Thursday, September 30, 2021

REVIEW: 'Midnight Mass' - Father Paul and Bev Present a Choice to Their Flock During Easter in 'Book VI: Acts of the Apostles'

Netflix's Midnight Mass - Episode 1.06 "Book VI: Acts of the Apostles"

A fervent Bev calls for faith on the night of Easter vigil. Sarah reveals the results of a troubling experiment - along with a sobering hypothesis.

In 2020, the television industry aired 493 scripted shows across numerous outlets. The way people consume content now is different than it used to be. It happens according to one's own schedule. As such, it's less necessary to provide ample coverage of each episode in any given season from a show. Moreover, it is simply impossible to watch everything. As such, this site provides shorter episodic reviews in order to cover as many shows as possible. With all of that being said, here are my thoughts on the next episode of Netflix's Midnight Mass.

"Book VI: Acts of the Apostles" was written by 
Mike Flanagan, James Flanagan & Jeff Howard and directed by Mike Flanagan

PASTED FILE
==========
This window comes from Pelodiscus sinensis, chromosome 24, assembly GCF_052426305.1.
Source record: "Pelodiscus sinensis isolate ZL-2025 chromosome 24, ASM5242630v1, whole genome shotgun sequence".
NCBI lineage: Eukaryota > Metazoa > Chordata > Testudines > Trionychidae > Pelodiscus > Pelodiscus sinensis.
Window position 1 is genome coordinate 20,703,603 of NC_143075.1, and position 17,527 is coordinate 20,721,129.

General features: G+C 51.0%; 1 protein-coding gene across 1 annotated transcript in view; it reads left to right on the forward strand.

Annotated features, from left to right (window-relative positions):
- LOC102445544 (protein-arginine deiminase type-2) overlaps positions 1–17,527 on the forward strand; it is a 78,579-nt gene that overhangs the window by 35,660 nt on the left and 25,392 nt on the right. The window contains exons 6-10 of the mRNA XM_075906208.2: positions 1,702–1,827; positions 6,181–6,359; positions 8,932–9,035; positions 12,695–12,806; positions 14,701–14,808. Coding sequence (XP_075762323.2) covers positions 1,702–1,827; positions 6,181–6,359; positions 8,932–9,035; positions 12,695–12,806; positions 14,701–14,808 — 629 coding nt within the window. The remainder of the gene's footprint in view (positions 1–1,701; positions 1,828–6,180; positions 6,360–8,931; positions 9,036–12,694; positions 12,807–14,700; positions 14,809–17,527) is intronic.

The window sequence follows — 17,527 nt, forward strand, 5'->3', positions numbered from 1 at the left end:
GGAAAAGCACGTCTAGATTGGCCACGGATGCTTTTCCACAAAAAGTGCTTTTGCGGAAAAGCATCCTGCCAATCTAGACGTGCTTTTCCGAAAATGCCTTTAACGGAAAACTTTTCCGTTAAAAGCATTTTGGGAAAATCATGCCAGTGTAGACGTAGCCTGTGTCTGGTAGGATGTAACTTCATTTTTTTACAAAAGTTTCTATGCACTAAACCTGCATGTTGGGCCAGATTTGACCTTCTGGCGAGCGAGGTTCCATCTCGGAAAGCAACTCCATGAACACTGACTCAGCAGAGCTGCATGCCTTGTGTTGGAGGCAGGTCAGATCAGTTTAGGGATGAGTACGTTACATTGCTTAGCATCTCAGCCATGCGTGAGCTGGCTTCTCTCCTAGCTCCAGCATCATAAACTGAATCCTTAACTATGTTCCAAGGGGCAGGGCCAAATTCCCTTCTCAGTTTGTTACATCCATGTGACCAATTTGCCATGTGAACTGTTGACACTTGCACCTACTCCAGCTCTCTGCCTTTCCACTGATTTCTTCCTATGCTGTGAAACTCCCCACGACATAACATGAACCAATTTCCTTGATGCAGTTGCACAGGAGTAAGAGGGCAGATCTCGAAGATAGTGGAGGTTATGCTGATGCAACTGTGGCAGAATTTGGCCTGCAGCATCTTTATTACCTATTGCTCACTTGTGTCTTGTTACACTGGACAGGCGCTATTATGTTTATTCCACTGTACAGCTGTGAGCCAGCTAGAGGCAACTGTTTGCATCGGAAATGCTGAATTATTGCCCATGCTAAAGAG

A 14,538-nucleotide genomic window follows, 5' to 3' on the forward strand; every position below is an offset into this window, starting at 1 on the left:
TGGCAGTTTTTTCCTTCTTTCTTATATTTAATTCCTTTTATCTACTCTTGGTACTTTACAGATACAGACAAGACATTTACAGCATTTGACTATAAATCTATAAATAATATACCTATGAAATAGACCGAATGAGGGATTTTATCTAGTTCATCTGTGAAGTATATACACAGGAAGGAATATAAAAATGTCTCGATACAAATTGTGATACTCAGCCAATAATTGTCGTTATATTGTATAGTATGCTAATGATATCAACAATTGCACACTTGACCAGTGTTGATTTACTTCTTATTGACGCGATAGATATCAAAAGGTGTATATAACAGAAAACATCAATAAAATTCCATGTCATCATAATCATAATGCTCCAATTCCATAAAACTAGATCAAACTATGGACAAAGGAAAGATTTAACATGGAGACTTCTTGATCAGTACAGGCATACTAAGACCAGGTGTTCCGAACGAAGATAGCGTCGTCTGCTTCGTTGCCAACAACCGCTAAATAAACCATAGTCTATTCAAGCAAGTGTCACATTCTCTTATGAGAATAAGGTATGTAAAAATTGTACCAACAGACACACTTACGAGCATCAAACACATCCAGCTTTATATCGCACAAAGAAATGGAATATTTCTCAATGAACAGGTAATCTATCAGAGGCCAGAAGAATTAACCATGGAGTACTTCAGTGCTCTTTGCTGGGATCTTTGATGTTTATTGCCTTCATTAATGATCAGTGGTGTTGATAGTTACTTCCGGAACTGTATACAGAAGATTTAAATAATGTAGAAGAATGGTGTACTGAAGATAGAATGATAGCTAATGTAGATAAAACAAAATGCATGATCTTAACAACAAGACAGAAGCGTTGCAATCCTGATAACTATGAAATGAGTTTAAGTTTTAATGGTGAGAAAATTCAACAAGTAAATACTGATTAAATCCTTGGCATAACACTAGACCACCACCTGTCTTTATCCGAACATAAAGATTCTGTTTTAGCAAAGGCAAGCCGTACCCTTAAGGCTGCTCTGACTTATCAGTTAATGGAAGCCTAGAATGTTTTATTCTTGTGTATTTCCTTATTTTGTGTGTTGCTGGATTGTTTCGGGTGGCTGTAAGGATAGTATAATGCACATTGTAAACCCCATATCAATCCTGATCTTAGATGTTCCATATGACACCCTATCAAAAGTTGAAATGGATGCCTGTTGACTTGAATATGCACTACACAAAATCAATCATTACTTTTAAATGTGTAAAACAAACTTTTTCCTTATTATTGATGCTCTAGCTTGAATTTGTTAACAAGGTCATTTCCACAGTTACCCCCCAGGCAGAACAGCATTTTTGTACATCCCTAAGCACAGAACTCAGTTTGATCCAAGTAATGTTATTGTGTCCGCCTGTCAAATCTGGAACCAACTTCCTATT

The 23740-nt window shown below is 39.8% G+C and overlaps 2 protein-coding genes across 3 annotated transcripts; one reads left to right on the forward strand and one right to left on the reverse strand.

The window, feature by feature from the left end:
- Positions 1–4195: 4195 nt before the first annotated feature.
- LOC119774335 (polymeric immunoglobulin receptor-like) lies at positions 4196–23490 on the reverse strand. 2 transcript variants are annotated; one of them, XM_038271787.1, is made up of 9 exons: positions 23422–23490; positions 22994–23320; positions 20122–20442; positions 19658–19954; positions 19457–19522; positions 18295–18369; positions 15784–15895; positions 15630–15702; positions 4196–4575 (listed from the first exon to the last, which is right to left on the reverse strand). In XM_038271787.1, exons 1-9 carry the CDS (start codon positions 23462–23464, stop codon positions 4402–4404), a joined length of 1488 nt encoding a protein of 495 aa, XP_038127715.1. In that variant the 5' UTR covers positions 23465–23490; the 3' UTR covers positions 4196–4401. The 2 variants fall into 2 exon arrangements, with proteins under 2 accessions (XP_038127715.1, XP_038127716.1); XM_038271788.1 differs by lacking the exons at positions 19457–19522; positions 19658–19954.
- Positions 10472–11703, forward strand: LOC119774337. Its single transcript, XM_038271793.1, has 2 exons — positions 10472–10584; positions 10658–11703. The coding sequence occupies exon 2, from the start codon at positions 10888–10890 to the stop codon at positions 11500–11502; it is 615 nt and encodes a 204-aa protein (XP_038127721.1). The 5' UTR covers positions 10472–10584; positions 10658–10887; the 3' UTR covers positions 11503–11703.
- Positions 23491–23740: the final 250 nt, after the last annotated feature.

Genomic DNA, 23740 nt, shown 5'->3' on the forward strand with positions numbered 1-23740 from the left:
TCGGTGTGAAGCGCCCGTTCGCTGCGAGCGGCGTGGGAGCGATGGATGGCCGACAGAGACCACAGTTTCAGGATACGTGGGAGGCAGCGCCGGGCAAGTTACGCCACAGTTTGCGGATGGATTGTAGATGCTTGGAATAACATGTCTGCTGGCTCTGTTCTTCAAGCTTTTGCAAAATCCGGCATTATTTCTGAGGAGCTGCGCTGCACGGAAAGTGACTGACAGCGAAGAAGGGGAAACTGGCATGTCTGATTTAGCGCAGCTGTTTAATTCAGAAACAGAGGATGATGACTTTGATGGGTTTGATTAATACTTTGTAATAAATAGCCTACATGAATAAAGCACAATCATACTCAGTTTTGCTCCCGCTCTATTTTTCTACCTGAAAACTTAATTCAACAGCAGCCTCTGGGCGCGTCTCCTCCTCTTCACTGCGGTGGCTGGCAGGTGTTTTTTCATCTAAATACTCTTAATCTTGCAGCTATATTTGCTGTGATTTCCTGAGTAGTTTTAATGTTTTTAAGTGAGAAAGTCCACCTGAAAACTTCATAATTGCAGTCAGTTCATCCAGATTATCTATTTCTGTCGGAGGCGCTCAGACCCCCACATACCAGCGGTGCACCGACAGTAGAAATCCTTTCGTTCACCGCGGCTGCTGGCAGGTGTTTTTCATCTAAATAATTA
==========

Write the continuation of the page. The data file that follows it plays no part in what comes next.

Can anything be done to stop people who believe in the righteousness of their plight? Erin was told to run. That's the clarity Riley gave to her in his final moments. She is left traumatized. She returns to the island as a full believer. That also means coming to terms with the assault done to her. The sharing of the communion led to the loss of her child. That hits her to her core. It's all just a working theory she and Sarah can create though. They want to approach everything rationally even though it's all fundamentally insane. They don't want to be dismissed as crazy. They don't perceive each other that way. Riley combusted in front of Erin and Sarah has seen blood samples go up in flames. They understand that this infection is spreading. And yet, they have no proper channels to stop the spread before it infects the entire island. It's already in the bloodstream of so many. Sarah can theorize that it will eventually filter out. That's not certain. Plus, that's dependent on time and the willingness to rid oneself of this blessing. Free will is removed from the island entirely. Wade cancels the ferries that reliably come to the island twice a day. Sturge has locked down all the boats and cut off the power and phone lines. This community is more isolated than it already was. Plus, it's inevitable that they will all end up at the church. Part of that comes from the understanding that the building is the place to go when disaster happens. That was established in the very first episode. That's the history of this place. The church is always open. Well, that's true until Father Paul needs it locked down to force his flock to kill themselves. That's the bleak transformation of this place. It's more apparent to the outsiders. It's been a gradual curve of acceptance for those who have attended mass regularly. Mildred knew this no longer resembling the faith she once practiced. Sheriff Hassan sees the peril of this faith. And yet, they all end up at midnight mass. That's the only place to be. It's where this story has long been headed. It comes with Father Paul sharing the truth. He reveals himself as Monsignor Pruitt. He was the benefactor of a miracle. In turn, he has returned to share the same blessings with his community. He believes in the inherent good of this cause. But again, no free will is allowed into the conversation. Instead, Pruitt is distraught over the sudden and tragic loss of Riley. He could feel that loss. That proves that these creatures are connected to one another once the transformation completes. That too presents as a loss of singular identity. It's no longer about one person's relationship with God. It's now entirely about sacrifice in the name of the greater good. Pruitt and Bev have convinced themselves that they are important. It's their responsibility to bestow these gifts onto others. One way or another, their parishioners will be turned. They can either choose to drink poison and be resurrected. Or they can be fed upon by the bloodthirsty vampires without full control or awareness of what they now require. It's a brutal slaughter. People are desperate to escape the chaos. The doors are locked. The angel has arrived to attack anyone who prevents this sacrifice. Now, it's fascinating to watch which characters freely drink the poison and which make up the group trying to run away. Leeza has been the benefactor of a perceived miracle. She can walk once more. That has strengthened her resolve. And yet, she is terrified. Her parents can't guide her through this process because they can completely delusional. They have the benefit of seeing it first hand. They witnessed the horror of Father Paul's death. The mass hopes to provide a similar moment of enlightenment. But again, it's a sacrifice that no person should be asked to make. And then, Ali wants to do it. His father tries his best to drag him away. This choice comes across as more typical teenage rebellion instead of anything resembling faith. The latter is how it's presented though. Ali is choosing to be with God. He is rejecting the religion his father endears so much. Sheriff Hassan has been cruelly beaten down by the world for so much of his life. He wants to lead with dignity. He is still forced into a gunfight. People expect him to be the law. And yet, they only care for their version of justice. He can't abide by that. But he survives. Ed sacrifices himself so that many can escape. Bev stands in the way for a moment. She too is turned. She is taking over this cause. Pruitt was shot in the head. He recovers. Mildred was carried away. All of this is pure chaos. It doesn't make sense. It's still a matter of life or death. People try desperately to offer redemption. Erin and Sarah want to save as many lives as they can. They have lost so much in all of this as well. However, people have already been conditioned into viewing all of this as rational. And so, the poison is consumed. The army has grown. It's more powerful. People can no longer escape this reality. It's contained on the island. One way or another, people will be turned. It's inevitable as Bev sees it. She no longer wishes to be caring and nurturing for those confused. This is God's will. It must be done. It's completely in service of their delusional ambitions. The people involved don't even carry out the mass that is meant to symbolize this holy day. Instead, it's simply a profession of their own miraculous understandings. Their faith has become tangible. As such, that propels them forward as it presents as pure confirmation for their actions. They were tempted and gave themselves over. And now, the world is left to suffer.